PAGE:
Please use this identifier to cite or link to this item: https://hdl.handle.net/1959.11/16240
Title: Why Do Children Differ in Their Development of Reading and Related Skills?
Contributor(s): Olson, Richard K (author); Keenan, Janice M (author); Byrne, Brian J  (author)orcid ; Samuelsson, Stefan (author)
Publication Date: 2014
Open Access: Yes
DOI: 10.1080/10888438.2013.800521Open Access Link
Handle Link: https://hdl.handle.net/1959.11/16240
Open Access Link: https://www.ncbi.nlm.nih.gov/pmc/articles/PMC4120985Open Access Link
Abstract: Modern behavior-genetic studies of twins in the United States, Australia, Scandinavia, and the United Kingdom show that genes account for most of the variance in children's reading ability by the end of the 1st year of formal reading instruction. Strong genetic influence continues across the grades, though the relevant genes vary for reading words and comprehending text, and some of the genetic influence comes through a gene-environment correlation. Strong genetic influences do not diminish the importance of the environment for reading development in the population and for helping struggling readers, but they question setting the same minimal performance criterion for all children.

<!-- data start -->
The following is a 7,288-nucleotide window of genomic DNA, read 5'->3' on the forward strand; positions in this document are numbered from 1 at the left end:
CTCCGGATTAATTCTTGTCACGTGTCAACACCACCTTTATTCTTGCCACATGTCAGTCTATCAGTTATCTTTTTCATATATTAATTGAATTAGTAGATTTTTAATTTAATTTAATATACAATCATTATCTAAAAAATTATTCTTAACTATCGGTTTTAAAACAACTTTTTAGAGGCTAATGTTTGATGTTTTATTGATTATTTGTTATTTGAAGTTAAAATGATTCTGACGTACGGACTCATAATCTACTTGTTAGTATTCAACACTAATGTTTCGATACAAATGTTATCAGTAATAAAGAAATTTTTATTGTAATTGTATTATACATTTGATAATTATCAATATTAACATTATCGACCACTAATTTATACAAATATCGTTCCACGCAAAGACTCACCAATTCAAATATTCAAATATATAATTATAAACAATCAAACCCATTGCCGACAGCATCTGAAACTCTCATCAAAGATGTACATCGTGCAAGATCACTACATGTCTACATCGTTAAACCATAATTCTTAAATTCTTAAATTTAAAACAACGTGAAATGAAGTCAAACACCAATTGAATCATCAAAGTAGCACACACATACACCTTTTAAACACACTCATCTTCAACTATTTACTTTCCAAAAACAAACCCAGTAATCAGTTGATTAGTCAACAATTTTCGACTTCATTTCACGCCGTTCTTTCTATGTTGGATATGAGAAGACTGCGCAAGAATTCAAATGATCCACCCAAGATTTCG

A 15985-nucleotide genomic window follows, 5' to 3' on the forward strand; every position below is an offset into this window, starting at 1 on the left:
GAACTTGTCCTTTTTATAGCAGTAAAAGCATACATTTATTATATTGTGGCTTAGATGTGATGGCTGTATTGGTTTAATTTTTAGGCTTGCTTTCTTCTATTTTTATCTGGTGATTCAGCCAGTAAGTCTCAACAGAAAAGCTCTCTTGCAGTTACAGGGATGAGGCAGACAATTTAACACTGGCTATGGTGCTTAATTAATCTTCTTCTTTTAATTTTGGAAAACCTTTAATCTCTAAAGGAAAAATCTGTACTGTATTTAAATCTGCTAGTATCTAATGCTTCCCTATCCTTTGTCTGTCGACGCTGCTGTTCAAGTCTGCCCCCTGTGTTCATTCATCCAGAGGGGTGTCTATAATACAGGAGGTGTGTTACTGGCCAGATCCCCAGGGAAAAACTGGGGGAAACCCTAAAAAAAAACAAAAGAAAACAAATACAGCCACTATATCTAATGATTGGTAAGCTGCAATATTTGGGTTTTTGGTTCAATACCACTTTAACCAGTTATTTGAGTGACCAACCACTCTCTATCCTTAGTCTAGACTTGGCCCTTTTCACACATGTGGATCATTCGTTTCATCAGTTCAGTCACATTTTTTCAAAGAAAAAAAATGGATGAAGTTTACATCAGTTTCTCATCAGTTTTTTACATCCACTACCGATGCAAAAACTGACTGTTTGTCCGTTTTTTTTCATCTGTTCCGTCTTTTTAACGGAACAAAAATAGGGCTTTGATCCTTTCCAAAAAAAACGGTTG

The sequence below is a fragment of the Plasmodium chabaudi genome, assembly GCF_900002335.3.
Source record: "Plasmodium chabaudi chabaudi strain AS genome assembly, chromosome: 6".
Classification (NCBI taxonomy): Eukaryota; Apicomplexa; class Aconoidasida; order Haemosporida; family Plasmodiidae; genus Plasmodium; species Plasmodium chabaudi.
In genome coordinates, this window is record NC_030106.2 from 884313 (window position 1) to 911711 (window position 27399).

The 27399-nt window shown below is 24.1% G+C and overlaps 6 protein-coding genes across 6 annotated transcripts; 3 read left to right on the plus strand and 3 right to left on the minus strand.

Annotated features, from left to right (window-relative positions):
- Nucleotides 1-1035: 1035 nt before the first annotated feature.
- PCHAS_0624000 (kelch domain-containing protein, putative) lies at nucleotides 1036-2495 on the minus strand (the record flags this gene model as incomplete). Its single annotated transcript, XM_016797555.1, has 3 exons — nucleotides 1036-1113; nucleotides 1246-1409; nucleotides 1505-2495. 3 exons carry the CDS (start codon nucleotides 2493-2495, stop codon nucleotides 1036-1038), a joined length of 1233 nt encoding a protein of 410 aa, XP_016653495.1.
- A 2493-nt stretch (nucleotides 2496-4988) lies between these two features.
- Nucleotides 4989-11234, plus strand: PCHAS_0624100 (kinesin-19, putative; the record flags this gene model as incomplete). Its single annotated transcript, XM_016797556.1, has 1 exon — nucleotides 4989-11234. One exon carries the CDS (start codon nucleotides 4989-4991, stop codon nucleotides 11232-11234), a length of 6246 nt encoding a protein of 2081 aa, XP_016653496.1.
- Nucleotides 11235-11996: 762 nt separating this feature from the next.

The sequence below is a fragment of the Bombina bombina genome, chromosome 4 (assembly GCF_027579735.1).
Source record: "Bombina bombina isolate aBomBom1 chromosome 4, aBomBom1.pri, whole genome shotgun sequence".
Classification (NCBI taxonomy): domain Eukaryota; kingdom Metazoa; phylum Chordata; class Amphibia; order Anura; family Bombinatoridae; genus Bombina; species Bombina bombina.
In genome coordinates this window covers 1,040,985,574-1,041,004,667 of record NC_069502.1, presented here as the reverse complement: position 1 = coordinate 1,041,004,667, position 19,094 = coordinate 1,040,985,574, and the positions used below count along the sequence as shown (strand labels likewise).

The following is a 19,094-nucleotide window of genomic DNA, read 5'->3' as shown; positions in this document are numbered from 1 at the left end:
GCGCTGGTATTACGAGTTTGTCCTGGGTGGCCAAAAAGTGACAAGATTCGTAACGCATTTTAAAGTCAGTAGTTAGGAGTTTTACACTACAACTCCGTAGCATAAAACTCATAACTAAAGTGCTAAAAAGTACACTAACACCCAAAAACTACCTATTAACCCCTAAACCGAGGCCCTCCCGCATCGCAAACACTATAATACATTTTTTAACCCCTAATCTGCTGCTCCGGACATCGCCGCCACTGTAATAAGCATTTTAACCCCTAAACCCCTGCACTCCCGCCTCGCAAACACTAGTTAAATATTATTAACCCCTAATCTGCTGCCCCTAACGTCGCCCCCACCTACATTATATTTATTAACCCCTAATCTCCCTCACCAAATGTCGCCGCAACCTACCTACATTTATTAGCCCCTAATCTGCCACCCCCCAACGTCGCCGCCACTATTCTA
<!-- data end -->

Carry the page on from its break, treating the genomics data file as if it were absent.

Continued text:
Publication Type: Journal Article
Grant Details: ARC/DP0770805
Source of Publication: Scientific Studies of Reading, 18(1), p. 38-54
Publisher: Routledge
Place of Publication: Philadelphia, United States of America
ISSN: 1532-799X
1088-8438
Field of Research (FOR): 170103 Educational Psychology
Socio-Economic Outcome Codes: 930102 Learner and Learning Processes
Peer Reviewed: Yes
HERDC Category Description: C1 Refereed Article in a Scholarly Journal
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